Mental health issues are as common in the Mining, Construction and Crushing & Screening Industries as they are in the wider community. Worldwide, one in five people experience mental health problems such as anxiety and depression. There are issues specific to our industries that can exacerbate Mental Health problems and hinder the recognition and acknowledgment of them. Mental health issues can impact workplace safety, the wellbeing of employees and reduce productivity.
What is mental health?
The World Health Organisation states that good mental health is a state of wellbeing, whereby an individual can work productively, cope with the stresses of everyday life, contribute and realise their potential. However, for many of us, factors can impact on this and at some stage during our lives we experience problems that affect our mental health.
An example of anxiety from Beyond Blue:
What affects mental health?
We all feel stress at times, and some stress is good to motivate us to achieve and overcome things, which can give us a sense of accomplishment and resilience. However, when stressors move from being challenges to a being a threat, this can elicit stronger stress responses and potentially anxiety and even depression. Ongoing chronic stress can affect both the physical and mental health of a person.
Stress comes in many shapes and forms and is different for everyone, for many arises when a close friend or loved one passes, after an accident, after an injury or due to health concerns. Social factors can also cause stress; financial problems and family issues such as breakups or domestic violence can significantly impact a person’s mental health.
Workplace issues and stress
Within the workplace, fatigue can be a factor in developing mental health issues. Fatigue may be a result of shift work, long hours, or personal issues and can affect the overall wellbeing of an individual.
Bullying in the workplace can affect people in many ways. ‘Workplace bullying is repeated and unreasonable behaviour directed towards an employee or group of employees that creates a risk to health and safety’ (Headsup.org.au). It can cause stress and anxiety, a feeling of isolation which may lead to depression, physical injuries, concentration problems, loss of a person’s self-confidence and many other health effects.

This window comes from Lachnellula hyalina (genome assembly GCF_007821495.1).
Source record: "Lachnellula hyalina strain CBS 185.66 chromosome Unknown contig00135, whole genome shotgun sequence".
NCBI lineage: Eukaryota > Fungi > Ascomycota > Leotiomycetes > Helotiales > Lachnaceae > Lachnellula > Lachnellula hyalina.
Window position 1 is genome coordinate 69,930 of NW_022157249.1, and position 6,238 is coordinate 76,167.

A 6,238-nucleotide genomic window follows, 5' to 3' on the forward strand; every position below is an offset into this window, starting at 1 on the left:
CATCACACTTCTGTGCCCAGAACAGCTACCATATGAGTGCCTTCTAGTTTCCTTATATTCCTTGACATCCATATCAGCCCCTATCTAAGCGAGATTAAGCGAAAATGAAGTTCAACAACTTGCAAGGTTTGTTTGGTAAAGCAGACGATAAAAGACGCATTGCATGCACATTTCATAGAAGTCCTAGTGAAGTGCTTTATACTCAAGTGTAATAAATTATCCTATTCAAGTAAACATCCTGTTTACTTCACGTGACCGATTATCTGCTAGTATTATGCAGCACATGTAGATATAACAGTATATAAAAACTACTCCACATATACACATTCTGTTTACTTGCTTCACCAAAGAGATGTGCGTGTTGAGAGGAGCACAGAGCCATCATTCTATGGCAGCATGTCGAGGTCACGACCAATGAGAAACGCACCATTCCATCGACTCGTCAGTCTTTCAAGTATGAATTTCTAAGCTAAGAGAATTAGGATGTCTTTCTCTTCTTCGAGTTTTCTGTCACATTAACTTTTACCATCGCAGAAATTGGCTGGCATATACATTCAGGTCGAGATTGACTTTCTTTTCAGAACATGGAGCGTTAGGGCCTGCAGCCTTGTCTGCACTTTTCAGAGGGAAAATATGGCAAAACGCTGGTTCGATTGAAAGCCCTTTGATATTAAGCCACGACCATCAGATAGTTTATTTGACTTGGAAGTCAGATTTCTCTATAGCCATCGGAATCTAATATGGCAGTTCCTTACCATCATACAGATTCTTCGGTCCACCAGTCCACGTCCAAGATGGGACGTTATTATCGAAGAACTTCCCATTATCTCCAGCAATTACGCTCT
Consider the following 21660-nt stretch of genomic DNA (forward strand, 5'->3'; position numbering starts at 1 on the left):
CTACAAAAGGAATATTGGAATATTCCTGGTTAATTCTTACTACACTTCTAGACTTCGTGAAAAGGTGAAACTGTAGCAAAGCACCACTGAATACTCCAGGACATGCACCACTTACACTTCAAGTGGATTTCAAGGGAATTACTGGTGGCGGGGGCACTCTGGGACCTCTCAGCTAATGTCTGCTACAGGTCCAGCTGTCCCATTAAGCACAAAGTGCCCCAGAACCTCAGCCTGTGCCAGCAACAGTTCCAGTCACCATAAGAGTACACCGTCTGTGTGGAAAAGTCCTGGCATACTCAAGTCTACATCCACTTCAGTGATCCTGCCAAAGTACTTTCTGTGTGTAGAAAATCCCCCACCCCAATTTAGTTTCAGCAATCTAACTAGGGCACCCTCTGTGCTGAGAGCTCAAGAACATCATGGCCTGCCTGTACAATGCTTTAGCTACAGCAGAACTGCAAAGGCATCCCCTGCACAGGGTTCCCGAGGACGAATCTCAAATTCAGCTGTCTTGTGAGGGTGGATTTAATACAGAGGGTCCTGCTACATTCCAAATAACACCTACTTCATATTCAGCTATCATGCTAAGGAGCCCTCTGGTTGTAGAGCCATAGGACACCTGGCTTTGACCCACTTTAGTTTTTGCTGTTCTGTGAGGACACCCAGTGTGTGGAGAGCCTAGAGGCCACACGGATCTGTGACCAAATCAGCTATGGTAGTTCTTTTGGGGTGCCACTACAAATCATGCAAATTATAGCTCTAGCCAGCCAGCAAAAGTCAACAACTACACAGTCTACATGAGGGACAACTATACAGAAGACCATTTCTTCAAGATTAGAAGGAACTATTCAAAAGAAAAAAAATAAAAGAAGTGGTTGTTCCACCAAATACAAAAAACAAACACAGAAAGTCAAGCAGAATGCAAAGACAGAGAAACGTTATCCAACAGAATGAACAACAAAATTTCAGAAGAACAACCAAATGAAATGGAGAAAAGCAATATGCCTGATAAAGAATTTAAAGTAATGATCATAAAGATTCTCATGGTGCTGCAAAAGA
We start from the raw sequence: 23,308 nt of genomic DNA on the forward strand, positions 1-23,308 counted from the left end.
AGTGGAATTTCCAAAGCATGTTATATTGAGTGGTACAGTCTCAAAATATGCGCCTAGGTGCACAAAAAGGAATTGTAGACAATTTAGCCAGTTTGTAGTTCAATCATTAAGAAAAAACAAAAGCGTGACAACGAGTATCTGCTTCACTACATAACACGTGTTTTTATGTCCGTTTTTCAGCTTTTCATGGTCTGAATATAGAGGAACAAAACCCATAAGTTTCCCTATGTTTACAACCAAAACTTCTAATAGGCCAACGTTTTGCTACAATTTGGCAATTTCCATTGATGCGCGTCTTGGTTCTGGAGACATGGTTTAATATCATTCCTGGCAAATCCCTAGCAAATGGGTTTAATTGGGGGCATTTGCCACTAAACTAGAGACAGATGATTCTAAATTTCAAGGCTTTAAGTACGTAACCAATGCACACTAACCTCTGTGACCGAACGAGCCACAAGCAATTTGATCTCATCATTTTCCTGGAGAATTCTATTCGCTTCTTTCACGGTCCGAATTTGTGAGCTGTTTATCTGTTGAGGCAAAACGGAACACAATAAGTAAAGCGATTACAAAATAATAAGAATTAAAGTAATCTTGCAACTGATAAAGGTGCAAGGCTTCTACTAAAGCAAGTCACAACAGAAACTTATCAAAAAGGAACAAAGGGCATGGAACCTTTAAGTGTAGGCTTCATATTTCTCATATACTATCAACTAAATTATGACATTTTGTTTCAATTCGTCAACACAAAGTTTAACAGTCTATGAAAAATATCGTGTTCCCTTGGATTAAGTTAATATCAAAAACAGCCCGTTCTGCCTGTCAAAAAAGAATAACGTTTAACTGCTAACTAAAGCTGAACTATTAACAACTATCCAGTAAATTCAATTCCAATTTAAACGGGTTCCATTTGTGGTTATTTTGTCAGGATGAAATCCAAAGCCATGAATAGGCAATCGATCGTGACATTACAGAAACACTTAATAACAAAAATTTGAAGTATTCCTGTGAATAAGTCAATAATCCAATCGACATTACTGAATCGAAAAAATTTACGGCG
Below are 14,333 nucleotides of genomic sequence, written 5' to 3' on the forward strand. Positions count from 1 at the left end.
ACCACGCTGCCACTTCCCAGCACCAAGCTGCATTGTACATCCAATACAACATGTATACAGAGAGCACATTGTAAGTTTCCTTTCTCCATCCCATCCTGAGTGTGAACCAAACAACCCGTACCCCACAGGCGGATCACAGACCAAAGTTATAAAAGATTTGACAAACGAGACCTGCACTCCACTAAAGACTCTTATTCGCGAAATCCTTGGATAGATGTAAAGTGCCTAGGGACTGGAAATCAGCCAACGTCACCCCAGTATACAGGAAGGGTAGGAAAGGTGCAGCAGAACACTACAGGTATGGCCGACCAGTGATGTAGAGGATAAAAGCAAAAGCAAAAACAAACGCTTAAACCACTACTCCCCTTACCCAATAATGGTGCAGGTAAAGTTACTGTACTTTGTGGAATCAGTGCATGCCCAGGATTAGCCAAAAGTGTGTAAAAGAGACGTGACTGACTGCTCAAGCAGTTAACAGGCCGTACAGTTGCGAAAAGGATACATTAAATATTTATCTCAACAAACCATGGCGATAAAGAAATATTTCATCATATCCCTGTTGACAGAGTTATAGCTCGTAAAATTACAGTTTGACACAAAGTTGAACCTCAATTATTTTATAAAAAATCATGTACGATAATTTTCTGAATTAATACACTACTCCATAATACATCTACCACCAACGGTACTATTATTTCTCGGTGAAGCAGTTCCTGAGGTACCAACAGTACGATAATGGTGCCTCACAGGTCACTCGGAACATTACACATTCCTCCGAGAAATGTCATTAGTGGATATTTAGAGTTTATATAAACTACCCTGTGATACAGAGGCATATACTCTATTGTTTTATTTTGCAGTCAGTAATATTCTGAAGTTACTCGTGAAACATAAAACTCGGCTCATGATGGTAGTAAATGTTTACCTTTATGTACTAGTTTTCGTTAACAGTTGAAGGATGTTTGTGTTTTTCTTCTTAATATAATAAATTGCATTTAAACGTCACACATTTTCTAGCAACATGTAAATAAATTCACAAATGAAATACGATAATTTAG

Some bullying behaviours may include:
The following are not examples of bullying as stated by (https://www.headsup.org.au/supporting-others/workplace-bullying) :
Alcohol and Drugs
This can apply to both work and home life. One of the consequences of alcohol and drugs can be mental health issues. It is important to recognise mental health, no matter the cause.
FIFO and isolated work environments
Research has shown that workers who fly-in and fly-out for work are at greater risk of mental health issues. FIFO requires the worker to work in locations distant from their usual place of residence, often in camps where food and lodgings are provided. The worker is away from family and friends for extended periods, which can also place strain and stress on the partners and family at home.
The long hours, FIFO and stressful high risk jobs of the Mining Industry can create an environment where mental health problems can emerge. These issues are not only troubling for the individuals but they can also impact other employees and the overall business. A reduction in staff morale, an increase in absenteeism and a reduction in productivity can be related to mental health issues in the workplace. It is in the best interest of the Mining Industry and respective workplaces, that a culture of acceptance and support of those struggling with mental illness is developed.
What do we need to make a mentally healthy workplace?
‘Mentally healthy workplaces are those that people look forward to attending, are open to individuals’ needs, and where employees and managers are flexible and supportive of each other’ The Hon. Jeff Kennett AC Chairman, beyondblue.
A mentally healthy workplace from Heads up (Beyond Blue)! https://youtu.be/qHauSSaNWck
Businesses and leaders should develop the following attributes within the workplace:
How can we help ourselves and others? “It ain’t weak to speak” - LIVIN
While a mentally healthy workplace is a collaborative effort between management leaders and staff, the following are suggestions that can help individuals help themselves and others: